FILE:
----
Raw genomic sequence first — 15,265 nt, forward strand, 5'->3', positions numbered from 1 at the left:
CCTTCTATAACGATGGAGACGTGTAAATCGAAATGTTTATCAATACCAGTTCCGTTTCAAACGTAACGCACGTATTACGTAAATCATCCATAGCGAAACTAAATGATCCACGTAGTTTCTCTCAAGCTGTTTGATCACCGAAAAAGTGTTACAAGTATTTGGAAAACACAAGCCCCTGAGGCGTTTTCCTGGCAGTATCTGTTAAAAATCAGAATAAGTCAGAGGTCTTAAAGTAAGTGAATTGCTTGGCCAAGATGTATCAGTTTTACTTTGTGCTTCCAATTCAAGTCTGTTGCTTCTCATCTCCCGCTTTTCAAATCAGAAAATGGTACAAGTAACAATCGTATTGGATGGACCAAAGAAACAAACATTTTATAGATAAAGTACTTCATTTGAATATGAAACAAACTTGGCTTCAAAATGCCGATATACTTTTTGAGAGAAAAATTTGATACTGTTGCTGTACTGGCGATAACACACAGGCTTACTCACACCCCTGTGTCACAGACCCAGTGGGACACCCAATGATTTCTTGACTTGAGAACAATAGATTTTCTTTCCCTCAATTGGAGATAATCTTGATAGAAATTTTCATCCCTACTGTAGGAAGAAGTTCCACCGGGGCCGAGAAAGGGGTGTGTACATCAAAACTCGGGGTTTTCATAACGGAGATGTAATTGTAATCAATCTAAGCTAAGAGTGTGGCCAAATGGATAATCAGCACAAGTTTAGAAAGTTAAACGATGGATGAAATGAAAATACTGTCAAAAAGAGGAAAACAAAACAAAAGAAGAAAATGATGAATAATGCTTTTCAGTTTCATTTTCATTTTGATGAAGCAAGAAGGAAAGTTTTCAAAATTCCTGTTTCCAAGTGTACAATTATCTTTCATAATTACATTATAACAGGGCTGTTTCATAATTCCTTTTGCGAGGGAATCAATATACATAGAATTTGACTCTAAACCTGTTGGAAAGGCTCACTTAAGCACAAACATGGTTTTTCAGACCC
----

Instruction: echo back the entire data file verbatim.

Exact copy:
Raw genomic sequence first — 15,265 nt, forward strand, 5'->3', positions numbered from 1 at the left:
CCTTCTATAACGATGGAGACGTGTAAATCGAAATGTTTATCAATACCAGTTCCGTTTCAAACGTAACGCACGTATTACGTAAATCATCCATAGCGAAACTAAATGATCCACGTAGTTTCTCTCAAGCTGTTTGATCACCGAAAAAGTGTTACAAGTATTTGGAAAACACAAGCCCCTGAGGCGTTTTCCTGGCAGTATCTGTTAAAAATCAGAATAAGTCAGAGGTCTTAAAGTAAGTGAATTGCTTGGCCAAGATGTATCAGTTTTACTTTGTGCTTCCAATTCAAGTCTGTTGCTTCTCATCTCCCGCTTTTCAAATCAGAAAATGGTACAAGTAACAATCGTATTGGATGGACCAAAGAAACAAACATTTTATAGATAAAGTACTTCATTTGAATATGAAACAAACTTGGCTTCAAAATGCCGATATACTTTTTGAGAGAAAAATTTGATACTGTTGCTGTACTGGCGATAACACACAGGCTTACTCACACCCCTGTGTCACAGACCCAGTGGGACACCCAATGATTTCTTGACTTGAGAACAATAGATTTTCTTTCCCTCAATTGGAGATAATCTTGATAGAAATTTTCATCCCTACTGTAGGAAGAAGTTCCACCGGGGCCGAGAAAGGGGTGTGTACATCAAAACTCGGGGTTTTCATAACGGAGATGTAATTGTAATCAATCTAAGCTAAGAGTGTGGCCAAATGGATAATCAGCACAAGTTTAGAAAGTTAAACGATGGATGAAATGAAAATACTGTCAAAAAGAGGAAAACAAAACAAAAGAAGAAAATGATGAATAATGCTTTTCAGTTTCATTTTCATTTTGATGAAGCAAGAAGGAAAGTTTTCAAAATTCCTGTTTCCAAGTGTACAATTATCTTTCATAATTACATTATAACAGGGCTGTTTCATAATTCCTTTTGCGAGGGAATCAATATACATAGAATTTGACTCTAAACCTGTTGGAAAGGCTCACTTAAGCACAAACATGGTTTTTCAGACCC